Risk remuneration

What’s the true cost of providing quality life insurance advice?

Whilst each client scenario is different, the life risk advice process encompasses a number of steps, each of which can vary in length and complexity depending on the client situation.  

The time investment from the advice business therefore varies on a case by case basis.  

Consequently one cannot determine what the appropriate quantum of remuneration  (either by fee or commission) unless there is an understanding of:

•         The advice process itself; exactly what are the best practice steps in the provision of risk advice that are performed even for the most basic of cases?



•         How does the time taken to complete the risk insurance advice piece differ based on complexity?


•         What is the true “cost to serve”: that is the cost to provide advice as well as the cost to implement the recommended solutions?


The answers to these questions allows us to judge the extent to which different remuneration models are appropriate in different circumstances

What becomes apparent when looking at even the most basic insurance advice is that the time spent advising and implementing a solution for a simple scenario is around 7.5 hours.

Add some more complexity and soon the advice business may have spent 21 hours of chargeable time.

Applying a reasonable margin (based on AFA Adviser of the Year data on what best practice businesses achieve which is aligned with customer satisfaction and retention) then the cost of advice in a base scenario of 7.5 hours, is $1705.

With the average premium of the order of $2500 to $3000, then remuneration levels equivalent to 60% to 70% of premium would seem warranted in this most basic scenario. 

This scenario assumes however that lower paid administration staff are performing some of the tasks in the advice business, helping the cost of advice.  

This also assumes that all scenarios take no longer than 7.5 hours.

Adding complicated underwriting, and more detailed conversations with clients as part of an education and strategy analysis raises the cost of advice to closer to between $2500 and $3000, and consequently remuneration levels equivalent to 100% of the premium are warranted.

If $2500 - $3000 is indeed the average premium, then initial remuneration levels below 100% (either as commission or fee) would see an adviser making an immediate loss on the provision of that service, which, may have the following consequences:

•         A reduction in businesses and advice professionals advising in this space

•         A flight to larger advice businesses who are better able to subsidise the initial loss making period

•         Middle Australia not having an advice solution 

•         Small business advice professionals leaving the industry 

•         Consumers self-serving via the direct market, resulting in an off-the-shelf rather than tailored solution (and likely paying more for the equivalent amount of cover)

•         An exacerbation of the underinsurance problem, in turn leading to a significant cost to government in health, disability and associated support services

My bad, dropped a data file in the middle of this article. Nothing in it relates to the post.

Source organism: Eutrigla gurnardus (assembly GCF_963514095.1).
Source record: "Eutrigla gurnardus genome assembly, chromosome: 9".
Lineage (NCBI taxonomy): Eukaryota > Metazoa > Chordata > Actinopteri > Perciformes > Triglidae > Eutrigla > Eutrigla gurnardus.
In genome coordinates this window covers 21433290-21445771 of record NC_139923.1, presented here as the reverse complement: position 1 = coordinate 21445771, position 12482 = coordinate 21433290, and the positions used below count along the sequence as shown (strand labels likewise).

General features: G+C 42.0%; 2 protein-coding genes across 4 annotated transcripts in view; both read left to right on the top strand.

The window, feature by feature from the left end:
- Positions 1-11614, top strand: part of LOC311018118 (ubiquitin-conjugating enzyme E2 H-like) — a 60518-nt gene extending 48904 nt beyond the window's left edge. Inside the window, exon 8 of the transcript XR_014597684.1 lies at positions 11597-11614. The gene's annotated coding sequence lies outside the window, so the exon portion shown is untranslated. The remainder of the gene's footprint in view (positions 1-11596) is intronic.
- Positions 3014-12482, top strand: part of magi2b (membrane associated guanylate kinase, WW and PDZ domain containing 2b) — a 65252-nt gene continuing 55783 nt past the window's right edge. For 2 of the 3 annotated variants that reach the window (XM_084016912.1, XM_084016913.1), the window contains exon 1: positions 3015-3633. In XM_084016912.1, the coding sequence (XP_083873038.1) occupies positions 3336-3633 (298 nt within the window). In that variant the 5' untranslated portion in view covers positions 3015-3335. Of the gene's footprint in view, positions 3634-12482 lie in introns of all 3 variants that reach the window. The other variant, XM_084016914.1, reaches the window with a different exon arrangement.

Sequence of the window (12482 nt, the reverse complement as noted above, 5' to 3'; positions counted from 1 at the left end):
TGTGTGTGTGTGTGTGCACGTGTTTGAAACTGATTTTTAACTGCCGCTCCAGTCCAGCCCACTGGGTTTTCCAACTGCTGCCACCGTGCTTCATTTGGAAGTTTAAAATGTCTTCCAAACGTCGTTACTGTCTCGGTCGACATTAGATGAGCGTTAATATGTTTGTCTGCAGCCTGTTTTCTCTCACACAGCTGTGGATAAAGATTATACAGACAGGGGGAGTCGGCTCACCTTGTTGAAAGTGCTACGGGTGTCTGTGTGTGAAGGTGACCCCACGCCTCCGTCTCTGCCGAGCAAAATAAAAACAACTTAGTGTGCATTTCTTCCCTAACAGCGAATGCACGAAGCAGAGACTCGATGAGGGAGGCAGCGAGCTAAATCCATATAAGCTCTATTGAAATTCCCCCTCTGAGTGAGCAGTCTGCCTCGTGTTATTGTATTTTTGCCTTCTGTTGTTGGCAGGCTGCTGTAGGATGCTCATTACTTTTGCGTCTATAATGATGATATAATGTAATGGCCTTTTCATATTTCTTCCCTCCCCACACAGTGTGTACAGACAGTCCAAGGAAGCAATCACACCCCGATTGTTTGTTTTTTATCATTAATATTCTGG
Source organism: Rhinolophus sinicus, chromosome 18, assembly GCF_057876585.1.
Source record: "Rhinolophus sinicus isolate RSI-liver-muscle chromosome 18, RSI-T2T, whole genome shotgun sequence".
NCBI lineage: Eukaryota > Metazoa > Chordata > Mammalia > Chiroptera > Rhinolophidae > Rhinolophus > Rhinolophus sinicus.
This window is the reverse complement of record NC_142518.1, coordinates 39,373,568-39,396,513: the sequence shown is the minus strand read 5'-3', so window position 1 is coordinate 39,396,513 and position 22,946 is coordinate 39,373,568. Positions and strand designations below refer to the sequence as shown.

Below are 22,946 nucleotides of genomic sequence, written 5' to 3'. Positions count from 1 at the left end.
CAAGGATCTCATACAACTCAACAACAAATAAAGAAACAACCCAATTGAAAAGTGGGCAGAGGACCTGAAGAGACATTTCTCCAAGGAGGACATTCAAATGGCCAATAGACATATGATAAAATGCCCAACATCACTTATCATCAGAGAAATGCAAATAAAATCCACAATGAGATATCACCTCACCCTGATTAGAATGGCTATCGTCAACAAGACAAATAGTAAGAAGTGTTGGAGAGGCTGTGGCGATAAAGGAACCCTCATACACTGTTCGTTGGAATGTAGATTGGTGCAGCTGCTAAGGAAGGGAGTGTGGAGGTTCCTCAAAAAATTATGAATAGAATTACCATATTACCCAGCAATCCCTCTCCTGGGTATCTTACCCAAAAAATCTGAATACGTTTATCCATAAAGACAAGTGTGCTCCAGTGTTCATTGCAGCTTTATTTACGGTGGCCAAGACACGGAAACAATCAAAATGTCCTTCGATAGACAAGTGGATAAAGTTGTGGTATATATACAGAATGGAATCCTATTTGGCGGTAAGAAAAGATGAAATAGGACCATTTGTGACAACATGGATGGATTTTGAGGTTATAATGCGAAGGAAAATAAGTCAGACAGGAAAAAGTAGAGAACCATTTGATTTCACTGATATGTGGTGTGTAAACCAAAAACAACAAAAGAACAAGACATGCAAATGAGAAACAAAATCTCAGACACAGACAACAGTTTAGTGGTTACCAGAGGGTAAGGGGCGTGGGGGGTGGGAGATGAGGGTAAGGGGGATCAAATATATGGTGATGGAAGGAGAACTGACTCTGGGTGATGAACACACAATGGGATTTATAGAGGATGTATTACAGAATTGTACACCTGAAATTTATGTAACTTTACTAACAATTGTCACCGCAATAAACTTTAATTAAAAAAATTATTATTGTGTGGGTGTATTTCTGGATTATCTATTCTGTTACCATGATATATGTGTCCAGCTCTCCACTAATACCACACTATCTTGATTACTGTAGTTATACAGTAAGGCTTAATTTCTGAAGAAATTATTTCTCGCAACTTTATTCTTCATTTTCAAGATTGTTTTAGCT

With more lives insured and higher sums insured in business succession scenarios, premiums for this type of advice (buy-sells) can be well above average.

While these cases can result in premiums ranging from $10,000 to beyond $50,000, the work involved varies.  

Time to ensure the proper structuring and facilitation of the solution can mean that the initial time spent in the provision of advice is of the order of 40 plus hours.

Using the same costing model, this means that the cost to provide advice can easily exceed $10,000.

Clearly with very high premium cases there is a point where appropriate remuneration levels fall well below that 100% of premium equivalent – whether that be charged as a fee or taken as a commission.

It must be pointed out however that with only 8% of businesses having facilitated business insurance solutions, this is a small and specialised area of advice and is not the norm for risk insurance advisers.

What is appropriate would be therefore dependent on:

•         What are the overall services and service commitment for ongoing work?

•         What is the perceived and actual value of the advice and is it commensurate with the compensation being received?

•         What is the business model of the advice business?

Up to this point our analysis has focussed on the actual cost of advice, rather than the actual remuneration mechanism.

The above numbers hold true regardless of whether that mechanism be commission or fee for service. Where the challenge obviously lies is in the lack of willingness amongst the majority of consumers to pay any out of pocket fee for life insurance advice, let alone the amounts that fairly reflect the cost of providing that advice.

Zurich’s own research showed that 57% of consumers would leave the market altogether if required to pay any out of pocket cost for life insurance advice.

The remainder were not prepared to pay more than $600 – still well short of the true cost of providing that advice.

Regardless of your own position on the question of adviser remuneration, there is little doubt that the affordability and accessibility of advice relies on many factors including a vibrant, growing, sustainable advice profession.

In this regard, any policies which act to limit the viability of advice practices will ultimately work against the interests of consumers.

In this respect it is clear that a framework comprising a choice – for both consumers and advisers – of remuneration mechanisms can help ensure equality and accessibility across premium ranges, business types and client types.


Risk remuneration
andy marshall
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